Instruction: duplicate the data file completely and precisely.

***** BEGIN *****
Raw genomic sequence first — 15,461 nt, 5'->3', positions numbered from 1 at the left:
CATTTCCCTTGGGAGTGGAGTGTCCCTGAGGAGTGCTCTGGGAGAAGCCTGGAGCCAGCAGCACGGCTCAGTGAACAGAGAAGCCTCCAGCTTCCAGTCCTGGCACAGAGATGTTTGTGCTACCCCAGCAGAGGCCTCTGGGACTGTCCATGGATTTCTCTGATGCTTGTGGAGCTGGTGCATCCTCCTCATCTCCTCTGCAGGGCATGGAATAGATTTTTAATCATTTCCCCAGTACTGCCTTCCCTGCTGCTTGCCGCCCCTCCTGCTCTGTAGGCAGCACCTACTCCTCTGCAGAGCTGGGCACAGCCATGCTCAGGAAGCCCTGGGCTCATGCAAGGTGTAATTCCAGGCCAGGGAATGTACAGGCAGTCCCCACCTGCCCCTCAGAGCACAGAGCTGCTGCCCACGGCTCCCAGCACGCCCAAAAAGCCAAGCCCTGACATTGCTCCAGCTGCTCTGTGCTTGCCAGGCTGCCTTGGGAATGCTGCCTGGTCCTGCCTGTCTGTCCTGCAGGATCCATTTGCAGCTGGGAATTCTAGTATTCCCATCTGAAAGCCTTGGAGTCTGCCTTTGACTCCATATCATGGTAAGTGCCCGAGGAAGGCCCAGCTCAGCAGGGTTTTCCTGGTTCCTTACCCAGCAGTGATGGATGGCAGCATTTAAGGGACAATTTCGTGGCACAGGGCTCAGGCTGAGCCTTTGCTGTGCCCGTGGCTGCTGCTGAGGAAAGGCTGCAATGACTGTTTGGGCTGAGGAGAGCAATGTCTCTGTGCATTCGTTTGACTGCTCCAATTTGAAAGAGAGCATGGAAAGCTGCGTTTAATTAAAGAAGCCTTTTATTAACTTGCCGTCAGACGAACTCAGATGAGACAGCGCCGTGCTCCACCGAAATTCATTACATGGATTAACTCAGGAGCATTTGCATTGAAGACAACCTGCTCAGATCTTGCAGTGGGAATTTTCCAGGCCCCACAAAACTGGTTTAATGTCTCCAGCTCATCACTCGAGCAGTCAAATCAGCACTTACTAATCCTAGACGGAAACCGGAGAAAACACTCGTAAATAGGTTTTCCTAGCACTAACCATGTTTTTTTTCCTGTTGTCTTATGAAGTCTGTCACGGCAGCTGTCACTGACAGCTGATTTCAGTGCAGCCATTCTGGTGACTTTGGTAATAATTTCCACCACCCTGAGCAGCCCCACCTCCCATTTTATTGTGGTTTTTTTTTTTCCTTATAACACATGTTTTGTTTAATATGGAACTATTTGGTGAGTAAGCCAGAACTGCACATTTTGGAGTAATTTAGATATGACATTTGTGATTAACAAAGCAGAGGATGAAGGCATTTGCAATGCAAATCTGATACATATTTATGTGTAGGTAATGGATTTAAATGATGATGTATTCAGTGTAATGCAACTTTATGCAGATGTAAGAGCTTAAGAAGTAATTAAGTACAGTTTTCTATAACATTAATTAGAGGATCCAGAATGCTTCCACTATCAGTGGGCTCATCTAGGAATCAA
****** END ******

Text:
Raw genomic sequence first — 15,461 nt, 5'->3', positions numbered from 1 at the left:
CATTTCCCTTGGGAGTGGAGTGTCCCTGAGGAGTGCTCTGGGAGAAGCCTGGAGCCAGCAGCACGGCTCAGTGAACAGAGAAGCCTCCAGCTTCCAGTCCTGGCACAGAGATGTTTGTGCTACCCCAGCAGAGGCCTCTGGGACTGTCCATGGATTTCTCTGATGCTTGTGGAGCTGGTGCATCCTCCTCATCTCCTCTGCAGGGCATGGAATAGATTTTTAATCATTTCCCCAGTACTGCCTTCCCTGCTGCTTGCCGCCCCTCCTGCTCTGTAGGCAGCACCTACTCCTCTGCAGAGCTGGGCACAGCCATGCTCAGGAAGCCCTGGGCTCATGCAAGGTGTAATTCCAGGCCAGGGAATGTACAGGCAGTCCCCACCTGCCCCTCAGAGCACAGAGCTGCTGCCCACGGCTCCCAGCACGCCCAAAAAGCCAAGCCCTGACATTGCTCCAGCTGCTCTGTGCTTGCCAGGCTGCCTTGGGAATGCTGCCTGGTCCTGCCTGTCTGTCCTGCAGGATCCATTTGCAGCTGGGAATTCTAGTATTCCCATCTGAAAGCCTTGGAGTCTGCCTTTGACTCCATATCATGGTAAGTGCCCGAGGAAGGCCCAGCTCAGCAGGGTTTTCCTGGTTCCTTACCCAGCAGTGATGGATGGCAGCATTTAAGGGACAATTTCGTGGCACAGGGCTCAGGCTGAGCCTTTGCTGTGCCCGTGGCTGCTGCTGAGGAAAGGCTGCAATGACTGTTTGGGCTGAGGAGAGCAATGTCTCTGTGCATTCGTTTGACTGCTCCAATTTGAAAGAGAGCATGGAAAGCTGCGTTTAATTAAAGAAGCCTTTTATTAACTTGCCGTCAGACGAACTCAGATGAGACAGCGCCGTGCTCCACCGAAATTCATTACATGGATTAACTCAGGAGCATTTGCATTGAAGACAACCTGCTCAGATCTTGCAGTGGGAATTTTCCAGGCCCCACAAAACTGGTTTAATGTCTCCAGCTCATCACTCGAGCAGTCAAATCAGCACTTACTAATCCTAGACGGAAACCGGAGAAAACACTCGTAAATAGGTTTTCCTAGCACTAACCATGTTTTTTTTCCTGTTGTCTTATGAAGTCTGTCACGGCAGCTGTCACTGACAGCTGATTTCAGTGCAGCCATTCTGGTGACTTTGGTAATAATTTCCACCACCCTGAGCAGCCCCACCTCCCATTTTATTGTGGTTTTTTTTTTTCCTTATAACACATGTTTTGTTTAATATGGAACTATTTGGTGAGTAAGCCAGAACTGCACATTTTGGAGTAATTTAGATATGACATTTGTGATTAACAAAGCAGAGGATGAAGGCATTTGCAATGCAAATCTGATACATATTTATGTGTAGGTAATGGATTTAAATGATGATGTATTCAGTGTAATGCAACTTTATGCAGATGTAAGAGCTTAAGAAGTAATTAAGTACAGTTTTCTATAACATTAATTAGAGGATCCAGAATGCTTCCACTATCAGTGGGCTCATCTAGGAATCAA